Are you sick of waking up every morning with all this dried gunk in your nose, making it feel as though you’re not breathing in enough air?

If you live in a dry climate such as Colorado, you may have dry-air-induced morning nose snot. In fact, in Colorado, it goes by a name:

“Colorado nose” refers to the condition of awakening with dry mucous plugging up your nasal passages as as result of a dry climate.

But you don’t have to live in Colorado to have “Colorado nose.”

Any dry climate can cause the mucus in your nose to pile up come morning.

What makes dry snot worse than moist gooey snot is that the dry kind is difficult to blow out. It just stays stuck in there.

Desperation can easily lead to using tweezers to pluck out the dry chunks of mucus plugging up your nostrils.

Some people fare better with a Q-tip swab, or even a long fingernail.

“Dry cold thin air can irritate the mucous membranes and dry the nasal mucous,” says Dr. Stacey Silvers, MD, of Madison ENT & Facial Plastic Surgery in NYC, who is board certified in otolaryngology.

“Areas of higher altitude have dryer thinner air,” she continues.  “Over time most people living in these climates will adjust.  People visiting the mountains on holiday would benefit from a humidifier especially at night.”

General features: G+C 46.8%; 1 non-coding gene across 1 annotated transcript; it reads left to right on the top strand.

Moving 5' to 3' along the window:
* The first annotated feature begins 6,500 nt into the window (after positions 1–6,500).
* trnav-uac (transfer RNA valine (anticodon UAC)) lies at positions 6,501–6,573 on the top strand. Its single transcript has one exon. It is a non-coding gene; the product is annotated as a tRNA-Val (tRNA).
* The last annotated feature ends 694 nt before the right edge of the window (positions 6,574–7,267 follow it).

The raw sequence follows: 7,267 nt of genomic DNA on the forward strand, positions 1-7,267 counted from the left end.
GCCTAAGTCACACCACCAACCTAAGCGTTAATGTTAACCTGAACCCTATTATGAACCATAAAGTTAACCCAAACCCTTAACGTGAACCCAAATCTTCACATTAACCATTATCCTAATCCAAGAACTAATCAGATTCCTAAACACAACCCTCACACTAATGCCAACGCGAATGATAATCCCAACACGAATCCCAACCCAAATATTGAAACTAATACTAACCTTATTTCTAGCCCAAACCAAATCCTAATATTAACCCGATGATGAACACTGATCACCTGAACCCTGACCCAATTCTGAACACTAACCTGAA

The humidifier should be placed near the head but not so close that the hot steam coming from it is uncomfortable. The door to the room should be closed for a maximum moistening effect of the air.

Hydration 

Dr. Silvers also says, “It is also important to keep hydrated.  Occasionally nasal moisturizers like saline sprays or Rhinaris nasal spray or ointment are over the counter and can be used a few times per day for dryness in the nose.”

A neti pot is another alternative for getting rid of dry crusty gunk in the nose when you wake up.

An NYC expert in ear, nose and throat care, Dr. Silvers has been named among America’s Top Physicians and Surgeons in facial plastic surgery and otolaryngology numerous times since 2003.
Lorra Garrick has been covering medical, fitness and cybersecurity topics for many years, having written thousands of articles for print magazines and websites, including as a ghostwriter. She’s also a former ACE-certified personal trainer. 

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Top image: Shutterstock/Andrey_Popov